Bill Simpich writes: "Two district court rulings in the last month focus on whether the National Security Agency will be free to eavesdrop on Americans as a matter of domestic policy ... The odds are good that both of these cases will be heard by the United States Supreme Court before George Bush completes his term of office, if they are not mooted by the passage of the National Security Surveillance Act this autumn ... The outcome of these NSA cases and this autumn's Congressional vote will affect the entire future of this country."

Iraq Vet Says He Has 'New' Agent Orange

Informant: Davey Garland

Must we have this mast in the town

Aug 25 2006

By Clare Hickie,

The Chronicle

A PROTEST against plans to build a giant mobile phone mast in a town centre has been lodged by councillors.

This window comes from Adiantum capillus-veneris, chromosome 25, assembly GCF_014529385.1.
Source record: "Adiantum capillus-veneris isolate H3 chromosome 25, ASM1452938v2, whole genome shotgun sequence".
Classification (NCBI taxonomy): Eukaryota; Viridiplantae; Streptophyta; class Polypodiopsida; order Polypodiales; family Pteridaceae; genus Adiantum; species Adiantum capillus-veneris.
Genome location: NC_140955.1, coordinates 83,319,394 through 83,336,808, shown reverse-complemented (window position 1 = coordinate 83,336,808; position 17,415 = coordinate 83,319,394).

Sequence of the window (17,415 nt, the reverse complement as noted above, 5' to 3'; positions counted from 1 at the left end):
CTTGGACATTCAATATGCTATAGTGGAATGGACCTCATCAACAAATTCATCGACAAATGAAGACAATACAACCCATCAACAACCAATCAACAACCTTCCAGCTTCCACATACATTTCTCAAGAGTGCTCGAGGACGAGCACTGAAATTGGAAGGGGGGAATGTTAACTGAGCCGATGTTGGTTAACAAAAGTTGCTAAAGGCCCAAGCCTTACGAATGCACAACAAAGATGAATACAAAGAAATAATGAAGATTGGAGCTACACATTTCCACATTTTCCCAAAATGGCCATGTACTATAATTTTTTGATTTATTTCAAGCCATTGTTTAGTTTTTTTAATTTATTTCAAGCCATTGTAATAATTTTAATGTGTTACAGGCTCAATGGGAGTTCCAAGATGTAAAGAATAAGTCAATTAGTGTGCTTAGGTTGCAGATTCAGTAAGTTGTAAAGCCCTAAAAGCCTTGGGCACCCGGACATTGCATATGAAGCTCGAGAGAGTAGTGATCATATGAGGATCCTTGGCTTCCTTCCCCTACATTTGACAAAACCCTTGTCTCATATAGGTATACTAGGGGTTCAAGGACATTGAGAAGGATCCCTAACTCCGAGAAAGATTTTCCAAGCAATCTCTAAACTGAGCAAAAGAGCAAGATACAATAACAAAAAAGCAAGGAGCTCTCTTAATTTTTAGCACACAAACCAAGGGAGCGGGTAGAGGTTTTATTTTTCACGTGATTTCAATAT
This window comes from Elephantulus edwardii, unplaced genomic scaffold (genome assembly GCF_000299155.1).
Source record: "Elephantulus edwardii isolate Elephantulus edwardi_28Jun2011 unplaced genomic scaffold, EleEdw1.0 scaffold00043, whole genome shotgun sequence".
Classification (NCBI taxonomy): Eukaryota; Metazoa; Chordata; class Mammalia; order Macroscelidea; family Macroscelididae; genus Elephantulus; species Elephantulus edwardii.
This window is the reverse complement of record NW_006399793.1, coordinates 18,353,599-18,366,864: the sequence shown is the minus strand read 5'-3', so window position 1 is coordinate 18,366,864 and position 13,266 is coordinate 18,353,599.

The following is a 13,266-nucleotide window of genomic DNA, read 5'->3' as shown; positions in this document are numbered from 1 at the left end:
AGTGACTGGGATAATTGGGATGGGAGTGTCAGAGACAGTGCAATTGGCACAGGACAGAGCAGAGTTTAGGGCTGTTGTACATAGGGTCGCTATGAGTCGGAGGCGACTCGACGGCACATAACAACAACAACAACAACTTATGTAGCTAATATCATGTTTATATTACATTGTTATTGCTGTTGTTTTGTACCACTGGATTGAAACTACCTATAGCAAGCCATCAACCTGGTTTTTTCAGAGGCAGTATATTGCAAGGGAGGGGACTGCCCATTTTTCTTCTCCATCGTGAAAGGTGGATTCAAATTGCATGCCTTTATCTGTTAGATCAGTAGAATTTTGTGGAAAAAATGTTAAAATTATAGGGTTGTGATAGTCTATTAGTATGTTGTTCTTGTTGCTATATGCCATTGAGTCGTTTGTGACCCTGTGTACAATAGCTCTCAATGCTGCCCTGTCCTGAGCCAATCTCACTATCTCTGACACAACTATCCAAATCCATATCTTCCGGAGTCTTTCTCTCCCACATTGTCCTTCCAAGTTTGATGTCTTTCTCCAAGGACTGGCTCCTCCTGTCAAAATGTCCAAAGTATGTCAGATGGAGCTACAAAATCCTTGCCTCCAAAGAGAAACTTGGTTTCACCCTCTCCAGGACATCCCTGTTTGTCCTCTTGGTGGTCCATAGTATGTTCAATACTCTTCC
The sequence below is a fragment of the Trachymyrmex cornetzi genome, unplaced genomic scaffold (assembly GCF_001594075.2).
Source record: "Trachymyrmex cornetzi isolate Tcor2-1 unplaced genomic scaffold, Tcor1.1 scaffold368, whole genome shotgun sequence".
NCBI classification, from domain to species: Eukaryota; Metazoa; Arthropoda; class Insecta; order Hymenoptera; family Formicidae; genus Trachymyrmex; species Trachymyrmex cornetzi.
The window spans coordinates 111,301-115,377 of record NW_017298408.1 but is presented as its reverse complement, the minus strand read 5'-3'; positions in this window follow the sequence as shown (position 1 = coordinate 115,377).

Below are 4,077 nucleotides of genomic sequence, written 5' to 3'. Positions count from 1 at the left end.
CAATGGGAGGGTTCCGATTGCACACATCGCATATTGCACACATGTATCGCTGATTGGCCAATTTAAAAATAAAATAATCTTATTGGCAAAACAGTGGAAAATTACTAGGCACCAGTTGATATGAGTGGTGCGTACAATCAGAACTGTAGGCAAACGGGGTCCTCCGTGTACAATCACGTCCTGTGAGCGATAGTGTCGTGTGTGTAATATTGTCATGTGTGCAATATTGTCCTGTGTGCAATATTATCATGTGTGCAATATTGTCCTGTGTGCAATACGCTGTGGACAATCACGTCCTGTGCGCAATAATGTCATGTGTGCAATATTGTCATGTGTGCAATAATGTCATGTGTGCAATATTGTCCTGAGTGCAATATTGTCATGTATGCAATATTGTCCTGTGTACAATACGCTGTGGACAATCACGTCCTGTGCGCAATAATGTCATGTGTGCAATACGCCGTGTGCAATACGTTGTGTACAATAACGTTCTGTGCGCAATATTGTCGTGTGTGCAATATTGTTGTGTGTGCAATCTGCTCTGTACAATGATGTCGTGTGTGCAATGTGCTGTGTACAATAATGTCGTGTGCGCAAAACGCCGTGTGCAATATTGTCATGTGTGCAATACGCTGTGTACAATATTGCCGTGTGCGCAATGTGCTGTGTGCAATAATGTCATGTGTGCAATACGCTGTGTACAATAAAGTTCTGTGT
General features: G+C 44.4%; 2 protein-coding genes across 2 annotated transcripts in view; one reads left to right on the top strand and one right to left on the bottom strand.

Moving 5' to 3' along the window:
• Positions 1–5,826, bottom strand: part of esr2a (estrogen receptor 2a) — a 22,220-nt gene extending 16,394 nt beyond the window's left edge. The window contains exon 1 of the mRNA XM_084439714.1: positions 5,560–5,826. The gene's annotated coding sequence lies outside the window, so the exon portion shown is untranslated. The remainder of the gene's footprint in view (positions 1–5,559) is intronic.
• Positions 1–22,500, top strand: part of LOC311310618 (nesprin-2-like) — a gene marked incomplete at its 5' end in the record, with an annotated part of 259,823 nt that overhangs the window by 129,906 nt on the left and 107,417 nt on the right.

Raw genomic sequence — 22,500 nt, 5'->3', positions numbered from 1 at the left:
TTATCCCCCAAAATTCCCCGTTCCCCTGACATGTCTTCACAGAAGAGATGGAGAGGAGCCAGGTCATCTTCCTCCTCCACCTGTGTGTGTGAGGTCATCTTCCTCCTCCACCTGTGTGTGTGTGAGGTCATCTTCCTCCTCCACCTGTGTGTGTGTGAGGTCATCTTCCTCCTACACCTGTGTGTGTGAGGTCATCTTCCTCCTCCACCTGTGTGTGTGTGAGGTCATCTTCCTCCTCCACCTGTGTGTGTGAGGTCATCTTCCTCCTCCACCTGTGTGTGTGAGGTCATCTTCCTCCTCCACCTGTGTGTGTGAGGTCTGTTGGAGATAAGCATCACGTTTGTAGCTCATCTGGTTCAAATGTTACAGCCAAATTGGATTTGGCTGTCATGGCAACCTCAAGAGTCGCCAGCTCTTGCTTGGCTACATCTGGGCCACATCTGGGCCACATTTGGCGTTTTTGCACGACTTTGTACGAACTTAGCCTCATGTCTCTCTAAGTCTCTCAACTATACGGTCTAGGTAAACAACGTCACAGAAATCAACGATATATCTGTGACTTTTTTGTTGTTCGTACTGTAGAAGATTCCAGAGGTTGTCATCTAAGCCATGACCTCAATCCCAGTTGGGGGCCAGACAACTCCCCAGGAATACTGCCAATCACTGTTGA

Telephone company O2 are applying to put a 50ft (15 metre) mast on a pavement at the bottom of Pen-y-Maes road, Holywell.

The proposals, sparked outrage among residents and councillors when the mobile phone company consulted them in April.

Despite public opposition O2 have filed an official planning application with Flintshire County Council and say emissions from the mast will be safe.

As the plans were submitted during the summer recess Holywell mayor Karin Davies and town clerk Astley Jones have sent a letter protesting on the town council's behalf.

It states: 'The council wish to make the strongest possible objection to this application as the proposed location is totally unacceptable.'

The Pen-y-Maes site is surrounded by houses, close to town centre shops and the community hospital, next to a car park and part of the town's conservation area.

Concerns are also raised in the letter over fears for pupils in nearby primary and secondary schools.

An O2 spokeswoman said after receiving concerns from Holywell council they visited the site to explain why it is best in terms of signal coverage and to minimise any environmental impact.